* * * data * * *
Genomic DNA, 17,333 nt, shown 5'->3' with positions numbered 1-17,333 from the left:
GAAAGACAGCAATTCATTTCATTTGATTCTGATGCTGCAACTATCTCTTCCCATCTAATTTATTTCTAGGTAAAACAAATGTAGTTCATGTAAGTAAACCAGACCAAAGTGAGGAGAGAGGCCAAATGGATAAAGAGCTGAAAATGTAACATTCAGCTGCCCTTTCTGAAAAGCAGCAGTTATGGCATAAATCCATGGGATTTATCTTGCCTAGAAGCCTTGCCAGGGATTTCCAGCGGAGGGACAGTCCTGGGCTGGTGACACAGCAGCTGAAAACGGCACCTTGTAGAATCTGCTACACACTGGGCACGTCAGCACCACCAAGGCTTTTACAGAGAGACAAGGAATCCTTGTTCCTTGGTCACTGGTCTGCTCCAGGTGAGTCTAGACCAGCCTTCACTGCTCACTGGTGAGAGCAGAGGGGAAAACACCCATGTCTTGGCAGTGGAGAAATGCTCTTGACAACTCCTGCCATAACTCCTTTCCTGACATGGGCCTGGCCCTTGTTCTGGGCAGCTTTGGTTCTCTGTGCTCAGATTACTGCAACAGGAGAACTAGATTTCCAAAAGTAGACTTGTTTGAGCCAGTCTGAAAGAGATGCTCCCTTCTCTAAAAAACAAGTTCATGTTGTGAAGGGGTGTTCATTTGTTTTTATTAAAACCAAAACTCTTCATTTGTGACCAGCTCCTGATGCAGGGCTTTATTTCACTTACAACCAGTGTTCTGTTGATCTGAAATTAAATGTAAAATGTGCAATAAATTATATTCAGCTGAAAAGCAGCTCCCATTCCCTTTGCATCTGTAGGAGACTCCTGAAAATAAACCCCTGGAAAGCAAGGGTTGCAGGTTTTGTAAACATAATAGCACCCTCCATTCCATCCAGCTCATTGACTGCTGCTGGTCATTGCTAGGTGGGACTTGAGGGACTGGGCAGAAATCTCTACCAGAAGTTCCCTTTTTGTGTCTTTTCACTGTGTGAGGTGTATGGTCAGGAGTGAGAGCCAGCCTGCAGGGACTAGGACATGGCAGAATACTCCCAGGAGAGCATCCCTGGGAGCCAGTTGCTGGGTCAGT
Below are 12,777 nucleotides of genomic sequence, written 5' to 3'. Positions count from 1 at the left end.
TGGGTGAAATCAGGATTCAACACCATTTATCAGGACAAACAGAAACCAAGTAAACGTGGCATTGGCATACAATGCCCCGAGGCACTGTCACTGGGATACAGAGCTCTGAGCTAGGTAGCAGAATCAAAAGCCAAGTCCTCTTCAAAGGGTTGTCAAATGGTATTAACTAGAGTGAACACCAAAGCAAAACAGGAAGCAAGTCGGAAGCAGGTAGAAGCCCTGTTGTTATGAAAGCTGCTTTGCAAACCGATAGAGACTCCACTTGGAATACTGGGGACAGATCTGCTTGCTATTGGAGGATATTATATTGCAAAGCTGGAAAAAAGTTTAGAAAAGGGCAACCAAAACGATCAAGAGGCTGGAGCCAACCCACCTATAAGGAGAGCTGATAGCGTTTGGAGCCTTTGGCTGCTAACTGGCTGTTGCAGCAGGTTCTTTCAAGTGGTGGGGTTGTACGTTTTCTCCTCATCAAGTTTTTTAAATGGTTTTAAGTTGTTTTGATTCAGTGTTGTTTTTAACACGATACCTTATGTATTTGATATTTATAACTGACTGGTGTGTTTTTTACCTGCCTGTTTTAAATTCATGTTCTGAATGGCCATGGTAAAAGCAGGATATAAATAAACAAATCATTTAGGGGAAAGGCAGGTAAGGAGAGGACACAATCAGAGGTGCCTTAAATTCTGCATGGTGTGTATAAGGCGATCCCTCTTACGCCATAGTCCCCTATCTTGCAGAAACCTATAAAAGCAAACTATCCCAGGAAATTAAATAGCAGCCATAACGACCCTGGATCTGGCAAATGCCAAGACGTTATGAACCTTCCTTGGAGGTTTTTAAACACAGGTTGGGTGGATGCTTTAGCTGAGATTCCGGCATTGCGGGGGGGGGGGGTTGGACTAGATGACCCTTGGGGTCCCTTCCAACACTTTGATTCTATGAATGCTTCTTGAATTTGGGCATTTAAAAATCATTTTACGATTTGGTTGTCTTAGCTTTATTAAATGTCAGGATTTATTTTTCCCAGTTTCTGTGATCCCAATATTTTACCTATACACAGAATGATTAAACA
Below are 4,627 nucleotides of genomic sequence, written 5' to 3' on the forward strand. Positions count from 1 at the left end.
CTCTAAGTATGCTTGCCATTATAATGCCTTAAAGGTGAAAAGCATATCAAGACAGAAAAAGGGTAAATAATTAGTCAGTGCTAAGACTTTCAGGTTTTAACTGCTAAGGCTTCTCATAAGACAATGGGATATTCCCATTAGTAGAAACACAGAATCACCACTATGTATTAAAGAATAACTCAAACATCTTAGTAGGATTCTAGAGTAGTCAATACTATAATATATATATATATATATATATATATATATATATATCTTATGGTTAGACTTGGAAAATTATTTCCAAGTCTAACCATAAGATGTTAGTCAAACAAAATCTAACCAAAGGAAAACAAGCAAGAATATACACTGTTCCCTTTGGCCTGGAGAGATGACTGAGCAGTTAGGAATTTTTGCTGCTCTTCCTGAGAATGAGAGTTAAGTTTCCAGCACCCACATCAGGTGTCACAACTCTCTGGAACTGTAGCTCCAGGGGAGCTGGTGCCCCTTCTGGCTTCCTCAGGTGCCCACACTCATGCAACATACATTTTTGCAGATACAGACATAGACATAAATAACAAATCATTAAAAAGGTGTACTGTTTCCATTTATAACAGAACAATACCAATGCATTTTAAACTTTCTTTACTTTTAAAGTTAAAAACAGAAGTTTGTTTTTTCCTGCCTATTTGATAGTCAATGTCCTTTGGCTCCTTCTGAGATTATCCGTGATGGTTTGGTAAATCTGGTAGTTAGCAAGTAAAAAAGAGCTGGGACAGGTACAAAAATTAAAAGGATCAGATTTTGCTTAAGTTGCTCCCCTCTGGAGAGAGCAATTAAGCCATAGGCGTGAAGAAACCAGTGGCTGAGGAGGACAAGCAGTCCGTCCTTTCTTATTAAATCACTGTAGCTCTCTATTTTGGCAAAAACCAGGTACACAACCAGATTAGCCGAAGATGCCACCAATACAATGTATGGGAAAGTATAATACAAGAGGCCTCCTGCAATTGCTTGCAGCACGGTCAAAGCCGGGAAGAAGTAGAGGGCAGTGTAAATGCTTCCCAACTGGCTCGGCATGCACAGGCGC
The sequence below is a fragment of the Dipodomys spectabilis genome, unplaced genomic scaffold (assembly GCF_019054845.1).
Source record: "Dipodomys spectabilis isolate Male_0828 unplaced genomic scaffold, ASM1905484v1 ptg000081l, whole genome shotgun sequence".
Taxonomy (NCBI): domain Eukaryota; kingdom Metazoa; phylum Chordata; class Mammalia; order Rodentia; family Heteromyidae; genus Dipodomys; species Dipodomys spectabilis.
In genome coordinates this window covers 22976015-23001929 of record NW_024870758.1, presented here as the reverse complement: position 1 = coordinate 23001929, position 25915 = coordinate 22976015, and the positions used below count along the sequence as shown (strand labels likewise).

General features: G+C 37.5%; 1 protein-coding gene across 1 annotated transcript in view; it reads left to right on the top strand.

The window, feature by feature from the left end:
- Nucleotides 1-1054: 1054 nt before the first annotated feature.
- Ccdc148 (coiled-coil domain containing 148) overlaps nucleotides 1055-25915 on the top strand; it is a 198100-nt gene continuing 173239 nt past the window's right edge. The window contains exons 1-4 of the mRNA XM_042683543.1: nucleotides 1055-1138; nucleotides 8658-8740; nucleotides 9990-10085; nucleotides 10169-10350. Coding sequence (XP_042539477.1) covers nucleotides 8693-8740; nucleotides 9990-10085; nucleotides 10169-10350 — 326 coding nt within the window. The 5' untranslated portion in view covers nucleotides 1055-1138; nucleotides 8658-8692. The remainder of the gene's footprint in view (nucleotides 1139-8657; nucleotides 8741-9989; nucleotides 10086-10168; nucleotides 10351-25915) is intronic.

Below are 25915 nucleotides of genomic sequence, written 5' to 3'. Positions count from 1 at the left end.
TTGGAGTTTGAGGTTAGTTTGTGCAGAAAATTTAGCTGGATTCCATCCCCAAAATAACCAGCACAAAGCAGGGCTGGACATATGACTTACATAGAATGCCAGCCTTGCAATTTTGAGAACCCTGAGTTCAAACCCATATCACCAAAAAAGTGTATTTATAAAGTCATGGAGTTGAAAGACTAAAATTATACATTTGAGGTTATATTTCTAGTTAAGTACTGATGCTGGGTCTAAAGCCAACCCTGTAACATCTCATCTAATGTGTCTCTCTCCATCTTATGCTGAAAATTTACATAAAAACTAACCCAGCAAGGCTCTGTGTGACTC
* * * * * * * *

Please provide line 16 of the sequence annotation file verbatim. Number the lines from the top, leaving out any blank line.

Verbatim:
TTGGAGTTTGAGGTTAGTTTGTGCAGAAAATTTAGCTGGATTCCATCCCCAAAATAACCAGCACAAAGCAGGGCTGGACATATGACTTACATAGAATGCCAGCCTTGCAATTTTGAGAACCCTGAGTTCAAACCCATATCACCAAAAAAGTGTATTTATAAAGTCATGGAGTTGAAAGACTAAAATTATACATTTGAGGTTATATTTCTAGTTAAGTACTGATGCTGGGTCTAAAGCCAACCCTGTAACATCTCATCTAATGTGTCTCTCTCCATCTTATGCTGAAAATTTACATAAAAACTAACCCAGCAAGGCTCTGTGTGACTC